A significant development at MI-3 was the launch of the eighth Innovation Challenge, on Renewable and Clean Hydrogen (IC#8). The IC#8 members have quickly commenced the development of a plan to achieve the objective of IC#8 which is to accelerate the development of a global hydrogen market by identifying and overcoming key technology barriers to the production, distribution, storage, and use of hydrogen at gigawatt scale.
IC#8 has been set up to address the need for further technology improvements to enable hydrogen to be cost-competitive in the energy system. Governments are recognising the potential of hydrogen and are beginning to set policy goals for hydrogen usage but there are technical factors to be addressed before hydrogen can become an internationally traded commodity. IC#8 participants are collaborating to identify and accelerate the key breakthroughs needed to achieve a cost-competitive hydrogen value chain. IC#8 will provide a platform to understand and progress selected issues around how a global hydrogen market would function as a system (particularly where these issues are not being actively contemplated in other forums).
The potential impact of hydrogen usage is high. The Hydrogen Council estimates that hydrogen could account for almost one fifth of total final energy consumed by 2050. This could reduce annual CO2 emissions by roughly 6 Gt compared to today’s technologies and contribute roughly 20 per cent of the additional abatement required to limit global warming to two degrees Celsius (above and beyond already agreed commitments). It would also eliminate local emissions such as sulphur oxides, nitrogen oxides, and particulates linked to smog formation; and help reduce noise pollution in cities. In addition, the Council estimates the potential for US$2.5 trillion in revenue and 30 million jobs world-wide as a result of deploying hydrogen technology across a range of sectors.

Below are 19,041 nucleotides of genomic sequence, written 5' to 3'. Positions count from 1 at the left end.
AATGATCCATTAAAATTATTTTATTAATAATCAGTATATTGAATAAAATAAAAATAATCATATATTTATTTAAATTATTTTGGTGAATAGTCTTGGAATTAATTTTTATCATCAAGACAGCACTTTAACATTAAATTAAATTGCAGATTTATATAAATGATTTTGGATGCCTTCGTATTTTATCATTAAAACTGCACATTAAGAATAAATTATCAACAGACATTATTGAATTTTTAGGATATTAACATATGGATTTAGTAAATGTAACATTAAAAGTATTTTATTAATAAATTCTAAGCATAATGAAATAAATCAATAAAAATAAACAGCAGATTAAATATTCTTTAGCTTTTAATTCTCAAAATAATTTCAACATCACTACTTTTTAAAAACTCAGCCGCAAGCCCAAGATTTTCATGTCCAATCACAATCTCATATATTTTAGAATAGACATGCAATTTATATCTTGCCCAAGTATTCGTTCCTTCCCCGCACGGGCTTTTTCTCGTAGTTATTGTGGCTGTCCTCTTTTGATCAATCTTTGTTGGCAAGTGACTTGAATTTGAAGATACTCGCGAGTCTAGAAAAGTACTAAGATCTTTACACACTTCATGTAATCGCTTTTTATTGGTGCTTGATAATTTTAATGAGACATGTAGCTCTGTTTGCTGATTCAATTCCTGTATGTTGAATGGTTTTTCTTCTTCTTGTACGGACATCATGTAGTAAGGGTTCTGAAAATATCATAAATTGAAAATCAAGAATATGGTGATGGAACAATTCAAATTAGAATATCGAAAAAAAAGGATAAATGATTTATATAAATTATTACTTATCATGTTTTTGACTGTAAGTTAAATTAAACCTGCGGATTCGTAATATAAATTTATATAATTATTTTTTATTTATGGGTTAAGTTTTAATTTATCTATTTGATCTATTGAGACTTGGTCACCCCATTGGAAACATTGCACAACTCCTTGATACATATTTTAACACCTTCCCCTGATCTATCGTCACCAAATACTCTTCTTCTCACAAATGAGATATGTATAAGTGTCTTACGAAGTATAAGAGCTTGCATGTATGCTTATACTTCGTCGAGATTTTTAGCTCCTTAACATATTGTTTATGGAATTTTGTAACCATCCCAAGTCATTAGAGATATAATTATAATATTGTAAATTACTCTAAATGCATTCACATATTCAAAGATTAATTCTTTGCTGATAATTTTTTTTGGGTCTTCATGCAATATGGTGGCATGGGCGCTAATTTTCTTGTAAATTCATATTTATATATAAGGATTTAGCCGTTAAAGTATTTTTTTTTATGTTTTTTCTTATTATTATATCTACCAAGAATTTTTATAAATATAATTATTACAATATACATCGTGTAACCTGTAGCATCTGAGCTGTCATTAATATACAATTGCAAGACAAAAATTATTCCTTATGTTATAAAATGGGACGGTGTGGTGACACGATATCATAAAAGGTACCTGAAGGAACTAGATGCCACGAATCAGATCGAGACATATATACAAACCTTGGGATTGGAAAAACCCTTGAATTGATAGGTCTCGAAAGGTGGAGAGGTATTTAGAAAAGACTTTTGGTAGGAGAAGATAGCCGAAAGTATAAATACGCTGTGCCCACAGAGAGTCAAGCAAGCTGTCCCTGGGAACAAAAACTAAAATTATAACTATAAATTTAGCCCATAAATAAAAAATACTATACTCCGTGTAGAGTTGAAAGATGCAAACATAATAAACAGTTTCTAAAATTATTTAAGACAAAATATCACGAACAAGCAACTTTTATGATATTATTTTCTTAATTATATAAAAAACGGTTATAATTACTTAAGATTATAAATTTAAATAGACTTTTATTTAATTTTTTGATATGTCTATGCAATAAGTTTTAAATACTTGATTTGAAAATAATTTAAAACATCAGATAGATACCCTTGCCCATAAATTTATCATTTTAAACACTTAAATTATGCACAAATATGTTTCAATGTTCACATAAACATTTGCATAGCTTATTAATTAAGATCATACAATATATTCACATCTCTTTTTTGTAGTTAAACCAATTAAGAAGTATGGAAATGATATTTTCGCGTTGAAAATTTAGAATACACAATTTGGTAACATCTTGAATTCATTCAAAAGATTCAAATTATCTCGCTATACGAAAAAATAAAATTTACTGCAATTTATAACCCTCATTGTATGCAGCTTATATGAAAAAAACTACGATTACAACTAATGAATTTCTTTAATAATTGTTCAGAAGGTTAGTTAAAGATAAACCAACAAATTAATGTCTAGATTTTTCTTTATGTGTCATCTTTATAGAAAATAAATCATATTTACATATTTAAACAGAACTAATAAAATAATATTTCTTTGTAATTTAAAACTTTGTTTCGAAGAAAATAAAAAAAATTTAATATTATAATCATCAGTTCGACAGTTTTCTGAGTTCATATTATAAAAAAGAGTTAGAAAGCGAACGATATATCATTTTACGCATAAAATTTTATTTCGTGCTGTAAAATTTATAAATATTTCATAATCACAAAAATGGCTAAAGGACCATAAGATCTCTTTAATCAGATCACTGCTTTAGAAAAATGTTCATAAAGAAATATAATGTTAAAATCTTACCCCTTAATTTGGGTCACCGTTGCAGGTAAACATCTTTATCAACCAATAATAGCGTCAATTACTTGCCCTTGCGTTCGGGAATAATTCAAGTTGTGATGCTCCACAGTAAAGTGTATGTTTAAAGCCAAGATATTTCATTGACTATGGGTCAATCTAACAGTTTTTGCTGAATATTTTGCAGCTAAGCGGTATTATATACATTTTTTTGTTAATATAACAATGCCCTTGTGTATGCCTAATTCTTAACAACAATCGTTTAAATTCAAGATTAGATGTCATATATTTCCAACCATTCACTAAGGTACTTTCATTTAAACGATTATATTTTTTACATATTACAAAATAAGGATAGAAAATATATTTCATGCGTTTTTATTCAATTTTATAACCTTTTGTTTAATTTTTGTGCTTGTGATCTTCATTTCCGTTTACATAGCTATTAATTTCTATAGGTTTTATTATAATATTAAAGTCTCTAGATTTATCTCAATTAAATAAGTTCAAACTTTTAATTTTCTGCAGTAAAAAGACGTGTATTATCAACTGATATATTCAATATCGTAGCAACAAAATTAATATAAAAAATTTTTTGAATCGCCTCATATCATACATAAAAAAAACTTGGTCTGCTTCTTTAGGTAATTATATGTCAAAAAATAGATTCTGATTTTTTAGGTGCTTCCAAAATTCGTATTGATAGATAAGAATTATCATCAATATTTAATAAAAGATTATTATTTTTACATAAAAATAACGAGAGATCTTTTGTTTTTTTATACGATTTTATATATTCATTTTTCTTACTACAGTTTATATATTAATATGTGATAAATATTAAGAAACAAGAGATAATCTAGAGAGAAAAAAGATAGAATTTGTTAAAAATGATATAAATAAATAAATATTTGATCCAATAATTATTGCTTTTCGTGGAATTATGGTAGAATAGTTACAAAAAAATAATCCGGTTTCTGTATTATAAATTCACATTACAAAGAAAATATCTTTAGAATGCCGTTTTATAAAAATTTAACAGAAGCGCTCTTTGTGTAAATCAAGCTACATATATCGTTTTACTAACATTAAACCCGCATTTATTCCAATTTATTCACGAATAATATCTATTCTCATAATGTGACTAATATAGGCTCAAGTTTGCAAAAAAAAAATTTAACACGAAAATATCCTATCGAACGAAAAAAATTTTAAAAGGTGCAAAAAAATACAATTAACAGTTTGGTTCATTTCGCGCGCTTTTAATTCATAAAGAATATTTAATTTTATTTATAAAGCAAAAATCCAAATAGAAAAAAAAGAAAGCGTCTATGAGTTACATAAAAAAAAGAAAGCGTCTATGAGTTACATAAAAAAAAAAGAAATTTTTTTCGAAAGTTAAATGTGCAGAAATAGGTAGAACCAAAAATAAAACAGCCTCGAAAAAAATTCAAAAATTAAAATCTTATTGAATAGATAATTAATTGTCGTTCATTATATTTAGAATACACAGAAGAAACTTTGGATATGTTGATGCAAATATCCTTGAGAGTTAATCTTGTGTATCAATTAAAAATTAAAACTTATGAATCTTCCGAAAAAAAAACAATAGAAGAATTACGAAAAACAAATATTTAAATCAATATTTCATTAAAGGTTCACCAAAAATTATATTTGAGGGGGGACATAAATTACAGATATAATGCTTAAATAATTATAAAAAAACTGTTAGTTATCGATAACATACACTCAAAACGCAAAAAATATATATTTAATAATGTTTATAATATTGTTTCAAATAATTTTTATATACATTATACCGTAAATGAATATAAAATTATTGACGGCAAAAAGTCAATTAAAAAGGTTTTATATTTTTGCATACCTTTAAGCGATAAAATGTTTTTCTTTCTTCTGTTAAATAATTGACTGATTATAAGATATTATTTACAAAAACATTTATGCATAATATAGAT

IC#8 will focus multinational research and large scale demonstration efforts from both public and private sectors on industry-directed breakthroughs which have a realistic prospect of underpinning commercial renewable and clean hydrogen industries (and implied target prices) within the next 5 years.
The Challenge is co-led by Australia, the EC and Germany with participation from Austria, Canada, China, France, India, Italy, Japan, Norway, Saudi Arabia, UK and USA. The first step for the Challenge is to survey existing RD&D activities and estimate the size of potential markets. The results of the survey will feed into a deep dive workshop planned for October 2018 at which a set of priority actions will be developed.
The co-leads are keen to explore opportunities to collaborate with the other Innovation Challenges and with existing international co-operation forums including: the International Partnership for Hydrogen and Fuel Cells in the Economy (IPHE), the IEA Technology Collaboration Programmes (IEA TCPs), the Hydrogen Council, and other regional and national bodies.
To find out more about IC#8 visit the IC#8 webpage. For further information contact the co-leads:
- Alison Reeve, Department of the Environment and Energy, Australia
- Julius Scholz, NOW GmbH, Germany
- Jose Cotta, DG Research & Innovation, European Commission